Self-Care Is Transforming the Way Health Institutions Advertise

Consumers Search for Doctors Who Are “Near Me”

The desire to live a life more at home is becoming a reality for more and more people every year. Services like Instacart and AmazonFresh give consumers a way to do their grocery shopping on the couch. Tech companies like DigitalOcean and LivingSocial offer employees flexible hours and the ability to spend a huge portion of their work week at home. In fact, DigitalOcean claims 40 percent of their employees work from home.

Health apps have now entered the playing field and amplified the concept of “self-care” spawning a new way for consumers to engage with their health. This growing trend has medical institutions rethinking how they market to consumers who now prioritize services available at home or, most importantly, close to home.

Doctor “Near Me”

With all the perks self-care technology offers today, consumers are less willing to drive to a doctor to receive similar treatment. For a non-serious issue, more than 42 percent of patients said they weren’t willing to drive over 10 miles to visit a physician. Other attributes like the healthcare practice’s reputation and length of time to book an appointment were less important than distance to consumers.

This means that healthcare institutions should focus on marketing to consumers who live within roughly ten miles of their location, as those that live farther are unlikely to visit. Less than four percent of all patients said they would be willing to visit a doctor that is over 50 miles away.

Define the Target Market Area

Healthcare institutions have all the information they need to analyze their patient population. By looking at their current patients’ zip codes and addresses, they can map out how far their patients travel and if they are concentrated in a certain area. Examining these patterns will generate insights into who they are.

For example, a healthcare practice might find that their young, professional, single patients live within a few miles of their location and work around the block. Tailoring messages to target these consumers is called geo-marketing. Using this strategy with the help of patients’ data will assist healthcare institutions in fine tuning their marketing efforts.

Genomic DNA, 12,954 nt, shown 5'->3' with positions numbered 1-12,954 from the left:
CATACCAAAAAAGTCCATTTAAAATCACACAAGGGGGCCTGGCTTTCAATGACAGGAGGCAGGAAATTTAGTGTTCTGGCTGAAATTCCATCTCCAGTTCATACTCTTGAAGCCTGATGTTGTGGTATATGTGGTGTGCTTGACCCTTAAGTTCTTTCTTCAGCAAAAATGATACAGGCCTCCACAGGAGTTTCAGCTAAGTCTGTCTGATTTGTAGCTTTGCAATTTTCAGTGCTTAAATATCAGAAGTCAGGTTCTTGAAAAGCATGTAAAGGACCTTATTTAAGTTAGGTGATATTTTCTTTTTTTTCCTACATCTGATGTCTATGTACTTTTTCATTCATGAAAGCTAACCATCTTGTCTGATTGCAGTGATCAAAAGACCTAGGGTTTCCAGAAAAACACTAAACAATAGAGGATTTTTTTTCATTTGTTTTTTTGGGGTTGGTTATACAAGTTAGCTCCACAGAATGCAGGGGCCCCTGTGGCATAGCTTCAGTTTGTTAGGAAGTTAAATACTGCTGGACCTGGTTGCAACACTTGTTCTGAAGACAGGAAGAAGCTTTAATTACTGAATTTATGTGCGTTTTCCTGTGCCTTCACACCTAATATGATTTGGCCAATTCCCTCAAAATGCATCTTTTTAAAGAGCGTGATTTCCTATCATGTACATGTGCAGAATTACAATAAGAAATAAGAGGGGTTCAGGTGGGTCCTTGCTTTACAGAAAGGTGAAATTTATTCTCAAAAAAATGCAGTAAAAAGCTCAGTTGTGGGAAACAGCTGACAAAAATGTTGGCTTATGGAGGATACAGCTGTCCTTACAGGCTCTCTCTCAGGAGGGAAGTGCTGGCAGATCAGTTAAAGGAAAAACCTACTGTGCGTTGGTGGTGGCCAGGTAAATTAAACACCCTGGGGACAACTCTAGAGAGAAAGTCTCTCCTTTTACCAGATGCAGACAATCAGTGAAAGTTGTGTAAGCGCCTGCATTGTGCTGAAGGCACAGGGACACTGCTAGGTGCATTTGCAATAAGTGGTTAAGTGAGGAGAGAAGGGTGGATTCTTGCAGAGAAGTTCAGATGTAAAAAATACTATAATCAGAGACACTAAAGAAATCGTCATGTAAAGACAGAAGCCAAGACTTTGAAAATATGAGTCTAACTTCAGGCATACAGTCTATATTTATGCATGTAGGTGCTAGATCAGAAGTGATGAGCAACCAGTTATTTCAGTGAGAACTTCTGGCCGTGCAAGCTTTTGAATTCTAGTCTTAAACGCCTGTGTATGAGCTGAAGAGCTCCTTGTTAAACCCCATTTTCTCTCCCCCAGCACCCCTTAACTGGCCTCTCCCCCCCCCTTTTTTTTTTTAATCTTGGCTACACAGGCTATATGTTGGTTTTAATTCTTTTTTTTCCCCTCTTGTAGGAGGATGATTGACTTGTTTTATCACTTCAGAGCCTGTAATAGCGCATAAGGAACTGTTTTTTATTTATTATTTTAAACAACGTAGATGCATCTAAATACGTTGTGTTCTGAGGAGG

Match Their Preferences

After analyzing the data, think of keywords consumers search for when seeking medical services. What illness is searched for the most? What types of products does the surrounding area buy? What are the patients’ lifestyles and are there common traits among them? Being able to answer questions like these will help a medical institution create an effective marketing strategy and rank in top search results.

Today’s tech lets us do more from home than ever before. We can grocery shop, refinance our home and even order an electric car. The ability to order products and services from home is growing in availability and popularity. A cultural shift is on the rise, and consumers want to do more from home. And what they can’t do, they want close by, including doctor’s offices.

Patients still visit their doctors, but they don’t want to drive as far as one might assume. With the rise of “self-care,” patients use their wearables and the Internet first to find answers.

Reviewing where patients live lets healthcare professionals unpack information that improves their marketing efforts and how they can use geo-marketing to tailor their messages to common concerns and desires of patients within the optimal ten-mile radius.